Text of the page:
Why Print Your Photos?
When I die, I seriously doubt that any of my heirs or trustees will go through the about 30,000 images in my hard drive in an effort to decide what they want to take from my estate. There are about 500 photos on my phone right now that mean something to me, but probably will be lost when I expire.
But the prints, the books, the albums, the portfolios and the wall art will be simple. It’s easy to divide and maybe it will worth something after I’m gone… but ultimately what I’ve printed will be the story and legacy that I will leave behind.
Prints are tangible. As humans, we are not digital. We are analog beings. We see things because light is made up of waves, not bits (ones and zeros, positive and negative charges). If you lose you phone that print is still on the wall or the mantle. And after it’s served it’s purpose, it will get filed in the basement waiting to be discovered by the next generation.
Why print? In one word, legacy! Legacy is defined briefly as “a gift of property, especially personal property…” A print is a tangible image celebrating or documenting your story at that moment in time.
We’ve made it through Black Friday, I mean Thanksgiving. Oh, and by the way, did you realize 2021 was the 400th anniversary since the original event. I imagine it was bittersweet since half their band had died in the first year. That’s a hell of a price to pay. Thinking about the pilgrim’s achievements makes my most difficult struggle look like a walk in the park.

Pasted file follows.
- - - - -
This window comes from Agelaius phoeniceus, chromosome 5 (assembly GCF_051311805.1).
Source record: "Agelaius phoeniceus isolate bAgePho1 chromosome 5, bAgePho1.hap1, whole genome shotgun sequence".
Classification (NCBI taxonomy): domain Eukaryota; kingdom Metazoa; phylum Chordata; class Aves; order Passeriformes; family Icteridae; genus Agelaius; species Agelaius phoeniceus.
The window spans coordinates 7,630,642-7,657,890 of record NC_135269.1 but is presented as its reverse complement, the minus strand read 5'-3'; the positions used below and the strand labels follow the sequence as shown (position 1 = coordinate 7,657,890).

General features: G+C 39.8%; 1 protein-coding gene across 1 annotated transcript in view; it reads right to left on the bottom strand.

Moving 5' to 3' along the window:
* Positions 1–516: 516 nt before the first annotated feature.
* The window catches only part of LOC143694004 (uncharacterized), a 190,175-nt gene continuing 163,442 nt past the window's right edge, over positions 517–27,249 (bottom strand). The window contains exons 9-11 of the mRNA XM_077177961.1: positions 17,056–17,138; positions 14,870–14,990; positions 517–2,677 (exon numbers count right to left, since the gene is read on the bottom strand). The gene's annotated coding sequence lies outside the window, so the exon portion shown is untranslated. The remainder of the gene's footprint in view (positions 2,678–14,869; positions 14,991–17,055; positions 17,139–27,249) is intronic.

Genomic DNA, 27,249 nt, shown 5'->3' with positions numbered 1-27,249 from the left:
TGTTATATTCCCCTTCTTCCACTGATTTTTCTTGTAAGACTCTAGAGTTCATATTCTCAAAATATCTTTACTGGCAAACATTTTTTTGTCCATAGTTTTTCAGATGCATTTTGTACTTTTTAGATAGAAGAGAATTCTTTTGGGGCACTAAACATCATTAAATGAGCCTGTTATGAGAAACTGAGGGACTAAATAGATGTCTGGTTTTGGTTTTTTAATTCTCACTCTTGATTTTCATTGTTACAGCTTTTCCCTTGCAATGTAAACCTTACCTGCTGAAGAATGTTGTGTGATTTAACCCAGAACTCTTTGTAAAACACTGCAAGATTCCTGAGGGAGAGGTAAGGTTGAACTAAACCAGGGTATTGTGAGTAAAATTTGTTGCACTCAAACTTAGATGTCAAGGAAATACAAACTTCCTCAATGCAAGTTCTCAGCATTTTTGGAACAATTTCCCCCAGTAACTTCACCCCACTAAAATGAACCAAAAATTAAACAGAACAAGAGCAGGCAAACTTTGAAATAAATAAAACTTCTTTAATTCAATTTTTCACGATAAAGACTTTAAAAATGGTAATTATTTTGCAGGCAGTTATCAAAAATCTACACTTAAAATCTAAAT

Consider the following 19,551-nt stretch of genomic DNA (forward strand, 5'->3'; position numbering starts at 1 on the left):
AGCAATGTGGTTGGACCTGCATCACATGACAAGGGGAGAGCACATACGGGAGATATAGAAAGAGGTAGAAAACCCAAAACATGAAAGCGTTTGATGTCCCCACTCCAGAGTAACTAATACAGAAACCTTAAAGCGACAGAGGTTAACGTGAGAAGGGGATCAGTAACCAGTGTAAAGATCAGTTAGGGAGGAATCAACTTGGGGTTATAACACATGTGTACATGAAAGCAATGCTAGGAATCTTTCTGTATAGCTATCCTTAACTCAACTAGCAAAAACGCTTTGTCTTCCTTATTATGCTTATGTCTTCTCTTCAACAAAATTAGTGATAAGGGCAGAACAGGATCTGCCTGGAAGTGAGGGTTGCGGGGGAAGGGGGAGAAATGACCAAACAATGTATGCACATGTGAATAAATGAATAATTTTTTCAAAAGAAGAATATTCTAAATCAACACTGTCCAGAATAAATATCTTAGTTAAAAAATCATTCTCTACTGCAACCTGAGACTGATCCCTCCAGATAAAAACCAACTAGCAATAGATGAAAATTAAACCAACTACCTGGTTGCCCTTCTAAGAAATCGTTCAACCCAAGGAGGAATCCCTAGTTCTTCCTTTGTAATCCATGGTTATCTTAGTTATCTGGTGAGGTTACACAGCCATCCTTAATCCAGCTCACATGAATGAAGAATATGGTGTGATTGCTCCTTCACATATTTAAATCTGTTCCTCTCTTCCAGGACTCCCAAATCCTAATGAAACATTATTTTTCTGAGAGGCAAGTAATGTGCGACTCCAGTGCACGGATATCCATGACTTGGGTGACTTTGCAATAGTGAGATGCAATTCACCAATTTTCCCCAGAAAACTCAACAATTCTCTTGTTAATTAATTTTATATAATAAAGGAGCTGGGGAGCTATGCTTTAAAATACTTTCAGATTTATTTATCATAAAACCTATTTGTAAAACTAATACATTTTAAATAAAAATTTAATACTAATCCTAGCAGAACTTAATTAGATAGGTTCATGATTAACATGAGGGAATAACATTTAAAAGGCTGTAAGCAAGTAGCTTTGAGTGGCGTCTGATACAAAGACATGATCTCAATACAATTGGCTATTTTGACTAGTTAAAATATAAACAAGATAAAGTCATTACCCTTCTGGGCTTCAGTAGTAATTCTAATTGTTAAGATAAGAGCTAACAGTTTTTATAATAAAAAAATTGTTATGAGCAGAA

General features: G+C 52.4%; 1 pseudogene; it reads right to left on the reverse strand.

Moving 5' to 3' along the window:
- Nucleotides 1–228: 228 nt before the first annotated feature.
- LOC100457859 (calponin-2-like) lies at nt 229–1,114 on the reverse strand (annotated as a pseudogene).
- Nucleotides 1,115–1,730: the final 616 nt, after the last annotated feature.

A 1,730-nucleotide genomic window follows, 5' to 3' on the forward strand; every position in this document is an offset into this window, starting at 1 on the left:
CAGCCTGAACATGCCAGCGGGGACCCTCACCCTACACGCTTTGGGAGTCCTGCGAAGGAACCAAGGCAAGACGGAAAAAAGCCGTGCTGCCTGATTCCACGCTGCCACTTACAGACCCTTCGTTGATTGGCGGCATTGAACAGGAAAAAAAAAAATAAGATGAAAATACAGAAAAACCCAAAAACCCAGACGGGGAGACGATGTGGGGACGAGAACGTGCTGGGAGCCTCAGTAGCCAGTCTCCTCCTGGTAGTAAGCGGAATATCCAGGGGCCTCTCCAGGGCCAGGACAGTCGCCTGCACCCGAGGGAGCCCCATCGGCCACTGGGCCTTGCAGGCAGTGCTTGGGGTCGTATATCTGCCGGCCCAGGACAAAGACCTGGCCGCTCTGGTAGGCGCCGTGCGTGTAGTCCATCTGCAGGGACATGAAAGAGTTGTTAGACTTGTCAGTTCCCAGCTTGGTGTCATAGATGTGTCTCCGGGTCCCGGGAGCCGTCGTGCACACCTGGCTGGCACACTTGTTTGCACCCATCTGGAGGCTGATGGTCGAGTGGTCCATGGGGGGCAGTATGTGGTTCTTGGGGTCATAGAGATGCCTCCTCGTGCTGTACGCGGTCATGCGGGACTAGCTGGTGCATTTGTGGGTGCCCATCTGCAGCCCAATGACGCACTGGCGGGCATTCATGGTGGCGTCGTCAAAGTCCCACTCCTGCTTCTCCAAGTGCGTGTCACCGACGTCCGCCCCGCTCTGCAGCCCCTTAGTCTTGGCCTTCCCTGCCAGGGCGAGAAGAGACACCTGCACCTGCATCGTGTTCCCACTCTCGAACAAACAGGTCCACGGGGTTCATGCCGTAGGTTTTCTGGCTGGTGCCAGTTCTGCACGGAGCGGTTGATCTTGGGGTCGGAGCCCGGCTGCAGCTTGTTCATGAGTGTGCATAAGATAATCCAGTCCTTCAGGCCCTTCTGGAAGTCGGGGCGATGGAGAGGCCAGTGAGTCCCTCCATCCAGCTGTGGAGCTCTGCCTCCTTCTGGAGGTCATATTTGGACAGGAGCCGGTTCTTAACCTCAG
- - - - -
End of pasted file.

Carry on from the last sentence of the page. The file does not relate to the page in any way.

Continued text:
There are many holidays in December and most of them seem to be religious. Being born White Anglo-Saxon Protestant I’m obviously familiar with Christmas. But there is the Jewish festival of Hanukkah which begins December 20th at Sunset. I’ve been to a few of these events and enjoyed the family and food traditions. Then sometime in December there is Kwanzaa, a weeklong, modern African-American and pan-African celebration of family, community and culture. And there are others.
My point is (because I live in the northern hemisphere) the days are short, the nights are long and everyone could use something to look forward to. I look forward to writing “holiday” cards. In the past I’ve had a few zealots bust my balls for not writing “Christmas” cards, but my goal (and it’s what cheers me up when the days are short) is to send out good into the universe, not to proclaim my view or impose it on my recipients.
That said, my partner in this struggle we call life and I made our “holiday” picture at the end of October at Alley Mill in Eminence Missouri.
Then I composed this verse:
It was a chilly morning at the mill,
The sun not touching the valley still.
Enduring the cold might have been hard,
But worth the work to send this card.
And it made me smile.
I hope you smile too.
Wrapping It Up
I sincerely hope your struggles this holiday season aren’t too difficult. And if you do get down, may I suggest you try sending out a card or two. Cards are like photographic prints. Both can bring something good into the material realm – which is where we happen to live.
That’s it for now. Thanks for dropping by. I’d love to hear your thoughts in the appropriate box below.
Happiest of Holidays!